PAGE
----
Causes of hearing loss
There are many factors that may affect your hearing and cause hearing loss, including:
- Long-term exposure to noise
- Reactions to medications
- Ear Wax
Noise-induced hearing loss
Hearing damage can already begin at a continuous stress level of 85 dB. If you listen to loud music at a concert or on your MP3-player, for example, you may feel that you cannot hear so well afterwards. This happens because the fine hair cells of your hearing organ are temporary damaged. After a period of quiet, they recover. This is called a temporary threshold shift, TTS.
However, if you repeatedly subject yourself, over longer periods of time to extreme noise stress, these fine hair cells will become severely damaged with no chance of regeneration. This is called a permanent threshold shift, PTS.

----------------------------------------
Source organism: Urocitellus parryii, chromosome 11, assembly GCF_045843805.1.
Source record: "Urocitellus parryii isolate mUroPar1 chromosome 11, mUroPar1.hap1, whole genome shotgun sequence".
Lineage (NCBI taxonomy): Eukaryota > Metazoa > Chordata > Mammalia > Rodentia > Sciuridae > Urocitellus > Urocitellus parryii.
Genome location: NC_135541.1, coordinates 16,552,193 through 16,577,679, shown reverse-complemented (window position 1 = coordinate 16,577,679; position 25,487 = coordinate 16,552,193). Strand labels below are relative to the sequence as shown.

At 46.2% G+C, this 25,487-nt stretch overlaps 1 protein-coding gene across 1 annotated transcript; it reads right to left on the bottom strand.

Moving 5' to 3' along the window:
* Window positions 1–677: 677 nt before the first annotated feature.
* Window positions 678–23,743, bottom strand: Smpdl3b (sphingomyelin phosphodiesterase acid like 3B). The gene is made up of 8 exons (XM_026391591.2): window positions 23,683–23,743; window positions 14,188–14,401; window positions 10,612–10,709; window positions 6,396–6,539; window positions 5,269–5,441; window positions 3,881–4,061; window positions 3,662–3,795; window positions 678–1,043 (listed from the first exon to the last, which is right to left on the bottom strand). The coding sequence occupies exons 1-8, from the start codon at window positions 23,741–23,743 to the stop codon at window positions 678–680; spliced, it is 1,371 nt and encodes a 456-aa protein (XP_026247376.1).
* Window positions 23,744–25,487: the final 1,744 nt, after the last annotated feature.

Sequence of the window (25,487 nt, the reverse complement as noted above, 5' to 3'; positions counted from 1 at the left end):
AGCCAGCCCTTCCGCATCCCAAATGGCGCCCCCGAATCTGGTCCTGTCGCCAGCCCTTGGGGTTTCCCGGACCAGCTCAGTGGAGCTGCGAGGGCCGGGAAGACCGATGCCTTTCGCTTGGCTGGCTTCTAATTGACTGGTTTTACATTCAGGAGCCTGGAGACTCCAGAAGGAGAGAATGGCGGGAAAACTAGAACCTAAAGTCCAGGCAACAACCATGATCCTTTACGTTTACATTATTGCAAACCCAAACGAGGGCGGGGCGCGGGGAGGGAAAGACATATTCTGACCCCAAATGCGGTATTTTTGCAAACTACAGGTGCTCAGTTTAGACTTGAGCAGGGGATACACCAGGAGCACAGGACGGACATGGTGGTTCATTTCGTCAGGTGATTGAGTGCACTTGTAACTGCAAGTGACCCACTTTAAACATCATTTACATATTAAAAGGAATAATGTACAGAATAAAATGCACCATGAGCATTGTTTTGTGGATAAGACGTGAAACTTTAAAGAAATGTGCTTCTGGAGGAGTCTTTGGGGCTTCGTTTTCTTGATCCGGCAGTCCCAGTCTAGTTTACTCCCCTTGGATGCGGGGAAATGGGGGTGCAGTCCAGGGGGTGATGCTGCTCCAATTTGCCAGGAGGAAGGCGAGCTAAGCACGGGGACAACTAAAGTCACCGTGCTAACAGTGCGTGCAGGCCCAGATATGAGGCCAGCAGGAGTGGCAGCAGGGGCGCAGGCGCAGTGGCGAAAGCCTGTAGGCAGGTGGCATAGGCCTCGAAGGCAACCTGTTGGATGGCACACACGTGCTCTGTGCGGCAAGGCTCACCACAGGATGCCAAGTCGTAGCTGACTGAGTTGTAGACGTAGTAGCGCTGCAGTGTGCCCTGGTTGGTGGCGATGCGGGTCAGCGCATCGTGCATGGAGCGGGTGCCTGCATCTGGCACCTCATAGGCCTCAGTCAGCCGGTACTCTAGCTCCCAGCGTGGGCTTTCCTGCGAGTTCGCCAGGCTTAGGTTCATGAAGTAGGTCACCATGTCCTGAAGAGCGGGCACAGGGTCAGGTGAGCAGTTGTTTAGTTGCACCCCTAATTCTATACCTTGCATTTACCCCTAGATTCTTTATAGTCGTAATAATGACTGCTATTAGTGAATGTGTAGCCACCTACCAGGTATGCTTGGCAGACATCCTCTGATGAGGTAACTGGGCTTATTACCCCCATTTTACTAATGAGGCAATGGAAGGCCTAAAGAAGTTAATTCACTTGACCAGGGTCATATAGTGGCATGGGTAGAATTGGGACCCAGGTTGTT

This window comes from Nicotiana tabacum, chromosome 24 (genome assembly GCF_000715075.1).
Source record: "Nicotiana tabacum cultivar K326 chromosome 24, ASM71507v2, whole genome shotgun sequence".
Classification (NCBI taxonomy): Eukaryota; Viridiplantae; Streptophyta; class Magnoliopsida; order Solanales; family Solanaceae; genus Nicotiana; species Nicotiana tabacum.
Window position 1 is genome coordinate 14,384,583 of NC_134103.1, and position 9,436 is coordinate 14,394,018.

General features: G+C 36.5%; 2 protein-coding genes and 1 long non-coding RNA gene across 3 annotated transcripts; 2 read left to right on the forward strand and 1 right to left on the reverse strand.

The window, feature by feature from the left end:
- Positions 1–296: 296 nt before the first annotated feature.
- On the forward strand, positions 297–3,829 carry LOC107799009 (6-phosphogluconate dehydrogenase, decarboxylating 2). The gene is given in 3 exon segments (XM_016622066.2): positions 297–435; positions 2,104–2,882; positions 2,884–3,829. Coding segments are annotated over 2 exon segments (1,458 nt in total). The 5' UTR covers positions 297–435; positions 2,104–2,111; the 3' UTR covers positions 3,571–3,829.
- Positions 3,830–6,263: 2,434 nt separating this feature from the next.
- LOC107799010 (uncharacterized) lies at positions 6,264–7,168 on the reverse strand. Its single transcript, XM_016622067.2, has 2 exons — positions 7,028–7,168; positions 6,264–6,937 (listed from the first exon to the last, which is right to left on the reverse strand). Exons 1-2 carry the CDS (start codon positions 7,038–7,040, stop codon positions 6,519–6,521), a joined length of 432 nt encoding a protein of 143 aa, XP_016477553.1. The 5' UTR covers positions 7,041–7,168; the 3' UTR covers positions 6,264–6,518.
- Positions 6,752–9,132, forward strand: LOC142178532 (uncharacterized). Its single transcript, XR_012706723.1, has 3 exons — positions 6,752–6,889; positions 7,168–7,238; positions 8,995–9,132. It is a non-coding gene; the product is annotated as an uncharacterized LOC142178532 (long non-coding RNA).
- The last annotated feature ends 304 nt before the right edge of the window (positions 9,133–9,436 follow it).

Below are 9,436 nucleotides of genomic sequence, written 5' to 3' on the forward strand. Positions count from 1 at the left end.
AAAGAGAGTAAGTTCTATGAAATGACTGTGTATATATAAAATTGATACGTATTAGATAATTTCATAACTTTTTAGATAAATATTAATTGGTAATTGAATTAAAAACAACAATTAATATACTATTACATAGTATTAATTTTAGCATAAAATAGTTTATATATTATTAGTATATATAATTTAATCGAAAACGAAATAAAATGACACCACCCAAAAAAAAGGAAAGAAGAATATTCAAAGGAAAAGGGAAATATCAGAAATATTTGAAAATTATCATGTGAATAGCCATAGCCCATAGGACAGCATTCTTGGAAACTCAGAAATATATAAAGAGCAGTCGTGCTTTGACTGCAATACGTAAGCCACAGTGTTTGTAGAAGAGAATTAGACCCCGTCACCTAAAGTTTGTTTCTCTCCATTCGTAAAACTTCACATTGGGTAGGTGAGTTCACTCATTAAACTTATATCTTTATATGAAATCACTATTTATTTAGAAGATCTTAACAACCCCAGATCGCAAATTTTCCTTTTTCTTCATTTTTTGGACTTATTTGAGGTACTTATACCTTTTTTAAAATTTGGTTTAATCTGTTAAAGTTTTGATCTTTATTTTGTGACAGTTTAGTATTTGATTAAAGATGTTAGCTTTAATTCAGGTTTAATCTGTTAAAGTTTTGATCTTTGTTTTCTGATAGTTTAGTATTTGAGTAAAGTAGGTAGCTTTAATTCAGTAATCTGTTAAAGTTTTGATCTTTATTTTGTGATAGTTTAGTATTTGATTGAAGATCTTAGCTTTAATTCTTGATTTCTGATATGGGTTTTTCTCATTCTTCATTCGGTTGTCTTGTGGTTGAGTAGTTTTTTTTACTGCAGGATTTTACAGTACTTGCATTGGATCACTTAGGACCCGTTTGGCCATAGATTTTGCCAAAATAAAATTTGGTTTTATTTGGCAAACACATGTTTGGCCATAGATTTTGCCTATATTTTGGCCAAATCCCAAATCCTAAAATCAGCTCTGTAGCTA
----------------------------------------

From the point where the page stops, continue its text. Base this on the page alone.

Listening to loud music at concerts, discos or through headsets can be especially dangerous. The sound intensities through headsets, for instance, can easily reach 110-120 dB. A sudden loud explosive sound like a firecracker can also cause noise induced hearing loss.
People in loud work environments are particularly at risk. Construction workers, factory workers, airport-tarmac workers, and musicians should wear hearing protection.
Another effect of noise stress can be tinnitus. This is when one or both ears perceive sound for which there is no corresponding external source. In other words, the sounds that are heard actually do not exist. It is often described as a “ringing” in the ears, but it can occur in a variety of forms and sound levels.
What can you do?
The only reasonable alternative is prevention, so wear hearing protection! There are many possibilities from commercially available earplugs and earmuffs to individually fitted ear fittings with different filter systems.